A Latin to English translation of the Liesborn Gospel Prayer Wheel. Photo courtesy of Les Enluminures Ltd.

No dice required: A medieval prayer wheel surfaces, but how it was used is anyone's guess

Liesborn Gospel - Prayer Wheel - Latin to English translation. For use with RNS-PRAYER-WHEEL, transmitted on April 30, 2015, Photo courtesy of Les Enluminures Ltd.

The Liesborn Gospel Prayer Wheel with Latin to English translation. Photo courtesy of Les Enluminures Ltd.

 This image is available for web and print publication. For questions, contact Sally Morrow.

















NEW YORK (RNS) The directions, if a little stilted, look familiar: “The Order Of The Diagram Written Here Teaches The Return Home.”

Think Parcheesi or Sorry.

But then think again. The board is not cardboard or plastic; it’s 1,035-year-old vellum. And there are no dice -- just prayers.

Care to play?

In April, Manhattan’s Les Enluminures Gallery, a dealer in medieval manuscripts, put a book on sale with a first page so rare that only five of its kind are known to exist. In fact, the book itself is rare, with a massive ancient carved-oak cover and sturdy clasps of worked copper. Dating back to the year 980, it contains just the Gospels, the four accounts of Jesus’ life.

The volume's commissioning was unusual. It appears to have been ordered up by a woman for women: An abbess in Liesborn, Germany, named Berthildis, had it made for the highborn ladies who had traded the medieval court for her convent.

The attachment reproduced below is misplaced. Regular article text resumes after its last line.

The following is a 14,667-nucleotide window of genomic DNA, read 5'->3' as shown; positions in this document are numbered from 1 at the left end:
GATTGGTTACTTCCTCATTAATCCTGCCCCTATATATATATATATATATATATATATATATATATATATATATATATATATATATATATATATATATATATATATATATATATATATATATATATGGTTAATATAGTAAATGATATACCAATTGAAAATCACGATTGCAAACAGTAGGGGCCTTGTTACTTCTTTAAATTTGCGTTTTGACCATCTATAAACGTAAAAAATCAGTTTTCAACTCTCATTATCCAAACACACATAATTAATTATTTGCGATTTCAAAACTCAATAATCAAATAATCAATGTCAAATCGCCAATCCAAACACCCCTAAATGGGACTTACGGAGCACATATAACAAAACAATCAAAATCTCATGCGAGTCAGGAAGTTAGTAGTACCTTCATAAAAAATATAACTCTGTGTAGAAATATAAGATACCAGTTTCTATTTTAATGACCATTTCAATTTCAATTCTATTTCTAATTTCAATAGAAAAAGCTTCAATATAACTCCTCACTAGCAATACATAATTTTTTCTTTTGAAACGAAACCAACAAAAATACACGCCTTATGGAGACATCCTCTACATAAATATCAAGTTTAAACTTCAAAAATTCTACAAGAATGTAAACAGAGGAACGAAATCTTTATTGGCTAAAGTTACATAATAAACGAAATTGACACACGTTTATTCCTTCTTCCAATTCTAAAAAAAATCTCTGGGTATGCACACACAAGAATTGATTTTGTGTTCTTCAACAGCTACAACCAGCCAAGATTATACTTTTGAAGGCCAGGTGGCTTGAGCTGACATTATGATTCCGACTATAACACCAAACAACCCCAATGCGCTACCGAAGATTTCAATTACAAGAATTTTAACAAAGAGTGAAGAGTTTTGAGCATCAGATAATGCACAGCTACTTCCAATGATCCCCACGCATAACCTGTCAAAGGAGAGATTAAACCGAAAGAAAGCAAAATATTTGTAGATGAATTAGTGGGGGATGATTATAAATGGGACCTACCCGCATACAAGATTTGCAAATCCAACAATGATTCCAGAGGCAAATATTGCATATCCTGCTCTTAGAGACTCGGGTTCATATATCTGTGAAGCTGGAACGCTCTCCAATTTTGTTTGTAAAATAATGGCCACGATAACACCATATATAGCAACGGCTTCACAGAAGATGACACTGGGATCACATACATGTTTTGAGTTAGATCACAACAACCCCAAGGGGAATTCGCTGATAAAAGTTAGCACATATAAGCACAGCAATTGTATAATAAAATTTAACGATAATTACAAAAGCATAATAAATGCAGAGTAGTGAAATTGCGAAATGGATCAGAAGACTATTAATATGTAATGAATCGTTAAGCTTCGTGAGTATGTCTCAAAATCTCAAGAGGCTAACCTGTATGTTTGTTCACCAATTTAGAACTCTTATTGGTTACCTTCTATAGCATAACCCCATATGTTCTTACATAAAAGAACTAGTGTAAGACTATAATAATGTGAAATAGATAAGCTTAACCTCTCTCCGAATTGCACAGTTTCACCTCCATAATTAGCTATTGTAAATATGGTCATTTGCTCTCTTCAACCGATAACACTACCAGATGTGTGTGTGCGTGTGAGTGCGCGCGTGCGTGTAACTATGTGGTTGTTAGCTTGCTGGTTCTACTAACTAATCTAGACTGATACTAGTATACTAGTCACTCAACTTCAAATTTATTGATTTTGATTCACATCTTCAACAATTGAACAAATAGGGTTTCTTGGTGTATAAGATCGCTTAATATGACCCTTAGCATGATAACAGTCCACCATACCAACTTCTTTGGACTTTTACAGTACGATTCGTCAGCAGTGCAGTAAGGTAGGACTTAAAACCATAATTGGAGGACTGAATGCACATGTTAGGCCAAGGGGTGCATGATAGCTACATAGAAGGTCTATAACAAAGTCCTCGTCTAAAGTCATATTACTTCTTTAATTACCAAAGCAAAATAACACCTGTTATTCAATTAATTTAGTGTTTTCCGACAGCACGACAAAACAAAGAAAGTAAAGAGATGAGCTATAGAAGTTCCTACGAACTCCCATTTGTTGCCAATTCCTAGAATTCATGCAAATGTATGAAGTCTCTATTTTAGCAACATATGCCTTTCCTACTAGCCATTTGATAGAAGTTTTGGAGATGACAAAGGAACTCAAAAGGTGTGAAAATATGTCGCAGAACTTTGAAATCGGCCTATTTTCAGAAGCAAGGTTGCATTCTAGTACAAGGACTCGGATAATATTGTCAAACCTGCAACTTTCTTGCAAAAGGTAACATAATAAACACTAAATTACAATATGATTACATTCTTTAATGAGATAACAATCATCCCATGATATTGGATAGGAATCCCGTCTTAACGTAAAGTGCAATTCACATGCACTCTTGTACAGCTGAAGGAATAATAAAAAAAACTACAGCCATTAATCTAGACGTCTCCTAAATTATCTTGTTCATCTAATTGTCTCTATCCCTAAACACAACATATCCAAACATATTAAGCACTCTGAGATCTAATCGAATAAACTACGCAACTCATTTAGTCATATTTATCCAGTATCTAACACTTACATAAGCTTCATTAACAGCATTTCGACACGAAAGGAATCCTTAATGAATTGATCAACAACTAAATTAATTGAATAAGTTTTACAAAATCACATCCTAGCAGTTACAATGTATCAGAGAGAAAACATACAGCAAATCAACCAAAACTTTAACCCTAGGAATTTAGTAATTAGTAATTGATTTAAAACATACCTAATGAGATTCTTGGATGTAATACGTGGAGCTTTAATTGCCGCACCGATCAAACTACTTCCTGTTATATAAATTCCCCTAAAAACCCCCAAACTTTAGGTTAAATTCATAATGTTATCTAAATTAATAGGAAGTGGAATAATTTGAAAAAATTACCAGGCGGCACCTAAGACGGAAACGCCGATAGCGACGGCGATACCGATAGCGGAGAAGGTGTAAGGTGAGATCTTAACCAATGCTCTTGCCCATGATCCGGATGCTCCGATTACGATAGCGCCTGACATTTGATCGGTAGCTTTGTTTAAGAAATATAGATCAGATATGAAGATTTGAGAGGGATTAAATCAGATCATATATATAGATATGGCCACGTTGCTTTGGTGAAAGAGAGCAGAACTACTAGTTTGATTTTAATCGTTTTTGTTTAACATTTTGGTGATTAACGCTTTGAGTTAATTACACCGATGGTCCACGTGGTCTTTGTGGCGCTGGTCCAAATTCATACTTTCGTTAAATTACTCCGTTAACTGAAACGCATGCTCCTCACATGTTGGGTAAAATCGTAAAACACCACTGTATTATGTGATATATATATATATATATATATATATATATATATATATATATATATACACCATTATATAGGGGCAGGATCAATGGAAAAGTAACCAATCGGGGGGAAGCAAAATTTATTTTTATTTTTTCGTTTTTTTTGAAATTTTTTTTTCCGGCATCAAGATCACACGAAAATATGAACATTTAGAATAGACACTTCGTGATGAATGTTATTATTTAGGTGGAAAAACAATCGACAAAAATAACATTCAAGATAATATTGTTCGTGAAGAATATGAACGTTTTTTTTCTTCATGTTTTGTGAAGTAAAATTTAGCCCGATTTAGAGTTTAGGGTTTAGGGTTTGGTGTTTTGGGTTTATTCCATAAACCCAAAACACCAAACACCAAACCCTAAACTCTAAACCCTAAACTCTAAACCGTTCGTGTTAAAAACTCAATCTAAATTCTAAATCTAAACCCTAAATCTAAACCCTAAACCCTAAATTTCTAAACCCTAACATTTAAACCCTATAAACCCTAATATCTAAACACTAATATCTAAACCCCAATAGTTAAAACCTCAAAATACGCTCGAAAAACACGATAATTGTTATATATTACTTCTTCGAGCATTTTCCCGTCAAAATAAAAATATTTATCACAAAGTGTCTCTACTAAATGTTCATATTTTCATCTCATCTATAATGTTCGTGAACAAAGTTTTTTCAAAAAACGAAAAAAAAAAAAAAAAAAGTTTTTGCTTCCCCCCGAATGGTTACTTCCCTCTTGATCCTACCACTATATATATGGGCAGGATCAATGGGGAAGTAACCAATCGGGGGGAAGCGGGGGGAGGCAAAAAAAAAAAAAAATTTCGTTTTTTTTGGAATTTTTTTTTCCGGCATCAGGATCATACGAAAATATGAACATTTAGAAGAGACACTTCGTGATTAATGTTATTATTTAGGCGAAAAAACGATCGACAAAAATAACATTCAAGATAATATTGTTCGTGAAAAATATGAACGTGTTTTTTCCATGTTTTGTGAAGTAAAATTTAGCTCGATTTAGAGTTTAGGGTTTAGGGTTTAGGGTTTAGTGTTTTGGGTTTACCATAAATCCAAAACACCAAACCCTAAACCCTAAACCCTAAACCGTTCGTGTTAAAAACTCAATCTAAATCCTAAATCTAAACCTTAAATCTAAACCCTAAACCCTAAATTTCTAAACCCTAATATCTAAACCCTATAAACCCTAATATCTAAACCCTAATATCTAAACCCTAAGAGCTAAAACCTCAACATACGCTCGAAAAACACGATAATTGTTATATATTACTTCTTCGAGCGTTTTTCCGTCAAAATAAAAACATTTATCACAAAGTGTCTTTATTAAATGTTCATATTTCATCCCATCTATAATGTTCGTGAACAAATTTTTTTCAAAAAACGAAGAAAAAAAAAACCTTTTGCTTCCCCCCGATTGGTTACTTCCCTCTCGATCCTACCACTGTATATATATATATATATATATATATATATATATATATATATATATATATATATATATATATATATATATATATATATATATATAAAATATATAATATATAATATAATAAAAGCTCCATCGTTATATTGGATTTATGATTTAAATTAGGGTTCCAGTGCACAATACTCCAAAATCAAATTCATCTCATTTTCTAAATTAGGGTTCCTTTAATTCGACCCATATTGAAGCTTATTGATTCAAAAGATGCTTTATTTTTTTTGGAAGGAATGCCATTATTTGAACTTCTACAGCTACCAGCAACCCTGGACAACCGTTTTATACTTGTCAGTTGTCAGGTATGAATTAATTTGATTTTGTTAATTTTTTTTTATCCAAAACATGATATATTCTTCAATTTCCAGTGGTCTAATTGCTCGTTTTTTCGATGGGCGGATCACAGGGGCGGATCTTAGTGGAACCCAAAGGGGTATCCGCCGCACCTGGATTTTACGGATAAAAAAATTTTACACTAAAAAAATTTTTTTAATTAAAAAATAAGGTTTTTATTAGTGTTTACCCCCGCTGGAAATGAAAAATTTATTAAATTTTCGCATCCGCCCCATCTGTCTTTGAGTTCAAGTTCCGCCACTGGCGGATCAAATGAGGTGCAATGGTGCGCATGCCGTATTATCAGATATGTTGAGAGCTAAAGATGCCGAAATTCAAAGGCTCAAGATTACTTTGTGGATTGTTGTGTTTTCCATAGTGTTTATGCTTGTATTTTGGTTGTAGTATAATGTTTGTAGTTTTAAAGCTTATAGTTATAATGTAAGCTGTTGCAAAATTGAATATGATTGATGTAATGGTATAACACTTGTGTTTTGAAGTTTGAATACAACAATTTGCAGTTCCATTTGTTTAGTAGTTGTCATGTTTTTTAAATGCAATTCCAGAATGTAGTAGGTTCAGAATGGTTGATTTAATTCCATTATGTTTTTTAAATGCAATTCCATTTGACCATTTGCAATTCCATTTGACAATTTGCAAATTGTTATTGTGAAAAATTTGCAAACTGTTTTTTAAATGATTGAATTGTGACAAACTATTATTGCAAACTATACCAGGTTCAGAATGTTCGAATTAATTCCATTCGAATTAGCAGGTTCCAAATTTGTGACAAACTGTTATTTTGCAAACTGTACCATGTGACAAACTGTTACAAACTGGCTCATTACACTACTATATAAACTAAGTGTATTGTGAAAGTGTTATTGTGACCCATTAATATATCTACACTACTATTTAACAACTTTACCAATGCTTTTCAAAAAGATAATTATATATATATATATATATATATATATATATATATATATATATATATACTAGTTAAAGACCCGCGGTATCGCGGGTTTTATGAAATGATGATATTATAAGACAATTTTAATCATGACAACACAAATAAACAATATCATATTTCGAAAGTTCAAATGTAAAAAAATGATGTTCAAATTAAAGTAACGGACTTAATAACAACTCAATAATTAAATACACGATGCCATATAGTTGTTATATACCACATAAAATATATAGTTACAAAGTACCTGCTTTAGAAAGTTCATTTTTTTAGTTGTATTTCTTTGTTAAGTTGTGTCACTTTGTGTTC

But its true mystery dates more than a century later, when someone opened the Gospels, which would have been used primarily for display and oath-taking, to its blank first page, set a compass needle in the center and began drawing concentric circles.

Call it the Liesborn Prayer Wheel.

The wheel’s outermost circle consists of the instructions we've read, but in medieval Latin. The next is labeled “Seven Petitions” and contains seven quotations from the Lord’s Prayer (“Daily Bread,” “Will Be Done,” “Kingdom Come.”) In the third circle, seven “Gifts Of The Holy Spirit” (“Wisdom, Understanding, Counsel ... ”) run clockwise in red, interspersed with seven events in Christ’s life (Incarnation, Baptism, Passion Day of Judgment) in black. The fourth segment contains seven groups blessed in Jesus’ Beatitudes (“Meek, Poor in Spirit, Mourn”) and -- opposite each -- their rewards (“Inherit the Earth,” “Kingdom of Heaven,” “Be Comforted”). Finally, at the center, surrounding the pinhole of the compass, is the word “DEUS,” or God.

If much of life in the High Middle Ages seems foreign to us, the detailed workings of the wheel -- along with four others like it that have survived to the present -- are a real riddle.

Schematic prayer guides were more common in later centuries, said Lauren Mancia, a medievalist at Brooklyn College who has examined the Liesborn Wheel.

“Monks and nuns in the Central Middle Ages often get a bad rap for unsystematic thinking -- doing all this prayer by rote, mumbling and not caring about the sense,” said Mancia. “This diagram suggests that they’re not just mumbling, they’re using a mnemonic device to remember and internalize, or even to make an inner journey.”

However, the path of that journey is not obvious.

Clearly the nun was supposed to find her way from the Lord’s Prayer to God; but how? Did she read her way around one wheel and move in to the next? Or did she drill downward along each of the wheel's “spokes,” and then start again on the next spoke? Or were the seven events in Christ’s life the key to the diagram, connecting its prayers to the Gospels that make up the rest of the book?

Was it more of an instruction, or a meditative aid? Was it a one-shot exercise or meant to be repeated again and again? And what to make of the black and red stipples that show up seemingly randomly on the diagram, making it look a bit like the Marauder’s Map in the Harry Potter books?